Queen Maud Land

Travel Guide Overseas Territories Overseas Territories Queen Maud Land

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Introduction

Queen Maud Land is a c. 2.7 million-square-kilometre region of Antarctica claimed as a dependent territory by Norway. The territory lies between 20° west and 45° east, between the British Antarctic Territory to the west and the Australian Antarctic Territory to the east. The latitudinal limits of the territory are not officially defined. Positioned in East Antarctica, the territory comprises one-sixth of the total area of Antarctica. The claim is named for the Norwegian queen Maud of Wales (1869–1938).

Norwegian Hjalmar Riiser-Larsen was the first person known to have set foot in the territory, in 1930. On 14 January 1939, the territory was claimed by Norway. From 1939 until 1945, Germany claimed New Swabia, which consisted of part of Queen Maud Land. On 23 June 1961, Queen Maud Land became part of the Antarctic Treaty System, making it a demilitarised zone. It is one of two Antarctic claims made by Norway, the other being Peter I Island. They are administrated by the Polar Affairs Department of the Norwegian Ministry of Justice and Public Security in Oslo.

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Geography

Queen Maud Land extends from the boundary with Coats Land in the west to the boundary with Enderby Land in the east, and is divided into the Princess Martha Coast, Princess Astrid Coast, Princess Ragnhild Coast, Prince Harald Coast and Prince Olav Coast. The territory is estimated to cover around 2,700,000 square kilometres. It is not officially defined where the limits of the claim are in the south and in the sea in the north. The sea that extends off the coast between the longitudal limits of Queen Maud Land is generally called King Haakon VII Sea.

There is no ice-free land at the coast; the coast consists of a 20-to-30-metre-high wall of ice throughout almost the entire territory. It is thus only possible to disembark from a ship in a few places. Some 150 to 200 kilometres from the coast, rocky peaks pierce the ice cap, itself at a mean height of around 2,000 metres above sea level, with the highest point at Jøkulkyrkja (3,148 metres) in the Mühlig-Hofmann Mountains. The other major mountain ranges are the Heimefront Range, Orvin Mountains, Wohlthat Mountains and Sør Rondane Mountains.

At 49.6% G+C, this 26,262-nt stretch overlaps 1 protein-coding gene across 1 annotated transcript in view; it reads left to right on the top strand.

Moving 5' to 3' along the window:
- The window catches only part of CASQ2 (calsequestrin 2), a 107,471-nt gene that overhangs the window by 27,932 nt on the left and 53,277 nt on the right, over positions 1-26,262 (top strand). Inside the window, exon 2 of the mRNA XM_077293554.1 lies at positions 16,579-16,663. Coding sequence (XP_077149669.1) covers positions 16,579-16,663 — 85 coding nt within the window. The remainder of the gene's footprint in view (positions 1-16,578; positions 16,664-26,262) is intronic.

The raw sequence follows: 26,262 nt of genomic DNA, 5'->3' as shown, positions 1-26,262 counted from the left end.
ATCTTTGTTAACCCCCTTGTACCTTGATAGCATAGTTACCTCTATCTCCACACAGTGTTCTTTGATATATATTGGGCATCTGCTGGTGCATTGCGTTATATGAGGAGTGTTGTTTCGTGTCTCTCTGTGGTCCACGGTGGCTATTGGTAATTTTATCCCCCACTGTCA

Geologically, the ground of Queen Maud Land is dominated by Precambrian gneiss, before the creation of the supercontinent Gondwana. The mountains consist mostly of crystalline and granitic rocks, formed in the Pan-African orogeny during the assembly of Gondwana. In the farthest western parts of the territory, there are younger sedimentary and volcanic rocks. Research on the thickness of the ice has revealed that without the ice, the coast would be similar to those of Norway and Greenland, with deep fjords and islands

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Sights and Activities

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Weather

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Getting There and Around

Research stations in Queen Maud Land are connected by the Dronning Maud Land Air Network Project (DROMLAN), which is a cooperative agreement for transportation between eleven nations with research stations in East Antarctica. Long-range aircraft fly between Cape Town, South Africa and either the Troll Airfield, located at the Troll research station, or the runway at the Novolazarevskaya Station. From these two main airfields, smaller aircraft may fly further to other Antarctic destinations

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This is version 1. Last edited at 16:12 on Jan 18, 15 by Utrecht. 5 articles link to this page.

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